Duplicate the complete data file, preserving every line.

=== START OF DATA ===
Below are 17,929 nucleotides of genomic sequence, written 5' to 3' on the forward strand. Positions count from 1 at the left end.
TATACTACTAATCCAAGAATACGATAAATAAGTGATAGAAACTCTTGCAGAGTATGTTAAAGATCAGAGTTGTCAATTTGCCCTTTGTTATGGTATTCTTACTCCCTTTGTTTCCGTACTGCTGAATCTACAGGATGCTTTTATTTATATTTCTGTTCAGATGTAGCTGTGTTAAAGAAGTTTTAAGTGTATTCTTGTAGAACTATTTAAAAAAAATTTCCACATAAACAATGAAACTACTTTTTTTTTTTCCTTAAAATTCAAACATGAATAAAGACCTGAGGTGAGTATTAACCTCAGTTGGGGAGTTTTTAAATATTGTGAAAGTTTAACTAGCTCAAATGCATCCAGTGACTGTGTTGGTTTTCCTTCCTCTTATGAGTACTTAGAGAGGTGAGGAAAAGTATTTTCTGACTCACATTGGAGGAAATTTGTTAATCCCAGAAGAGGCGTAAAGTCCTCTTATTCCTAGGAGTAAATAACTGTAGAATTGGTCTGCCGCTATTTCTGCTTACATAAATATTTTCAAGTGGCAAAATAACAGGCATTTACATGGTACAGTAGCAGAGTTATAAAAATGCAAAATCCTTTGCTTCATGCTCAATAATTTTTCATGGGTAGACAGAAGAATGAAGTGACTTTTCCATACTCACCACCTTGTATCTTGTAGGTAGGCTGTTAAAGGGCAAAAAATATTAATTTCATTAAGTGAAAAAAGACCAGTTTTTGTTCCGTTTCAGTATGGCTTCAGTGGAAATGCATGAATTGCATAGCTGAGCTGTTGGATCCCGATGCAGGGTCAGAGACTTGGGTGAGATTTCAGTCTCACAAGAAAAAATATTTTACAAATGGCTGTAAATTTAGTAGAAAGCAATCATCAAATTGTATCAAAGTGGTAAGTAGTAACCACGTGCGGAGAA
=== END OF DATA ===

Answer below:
Below are 17,929 nucleotides of genomic sequence, written 5' to 3' on the forward strand. Positions count from 1 at the left end.
TATACTACTAATCCAAGAATACGATAAATAAGTGATAGAAACTCTTGCAGAGTATGTTAAAGATCAGAGTTGTCAATTTGCCCTTTGTTATGGTATTCTTACTCCCTTTGTTTCCGTACTGCTGAATCTACAGGATGCTTTTATTTATATTTCTGTTCAGATGTAGCTGTGTTAAAGAAGTTTTAAGTGTATTCTTGTAGAACTATTTAAAAAAAATTTCCACATAAACAATGAAACTACTTTTTTTTTTTCCTTAAAATTCAAACATGAATAAAGACCTGAGGTGAGTATTAACCTCAGTTGGGGAGTTTTTAAATATTGTGAAAGTTTAACTAGCTCAAATGCATCCAGTGACTGTGTTGGTTTTCCTTCCTCTTATGAGTACTTAGAGAGGTGAGGAAAAGTATTTTCTGACTCACATTGGAGGAAATTTGTTAATCCCAGAAGAGGCGTAAAGTCCTCTTATTCCTAGGAGTAAATAACTGTAGAATTGGTCTGCCGCTATTTCTGCTTACATAAATATTTTCAAGTGGCAAAATAACAGGCATTTACATGGTACAGTAGCAGAGTTATAAAAATGCAAAATCCTTTGCTTCATGCTCAATAATTTTTCATGGGTAGACAGAAGAATGAAGTGACTTTTCCATACTCACCACCTTGTATCTTGTAGGTAGGCTGTTAAAGGGCAAAAAATATTAATTTCATTAAGTGAAAAAAGACCAGTTTTTGTTCCGTTTCAGTATGGCTTCAGTGGAAATGCATGAATTGCATAGCTGAGCTGTTGGATCCCGATGCAGGGTCAGAGACTTGGGTGAGATTTCAGTCTCACAAGAAAAAATATTTTACAAATGGCTGTAAATTTAGTAGAAAGCAATCATCAAATTGTATCAAAGTGGTAAGTAGTAACCACGTGCGGAGAA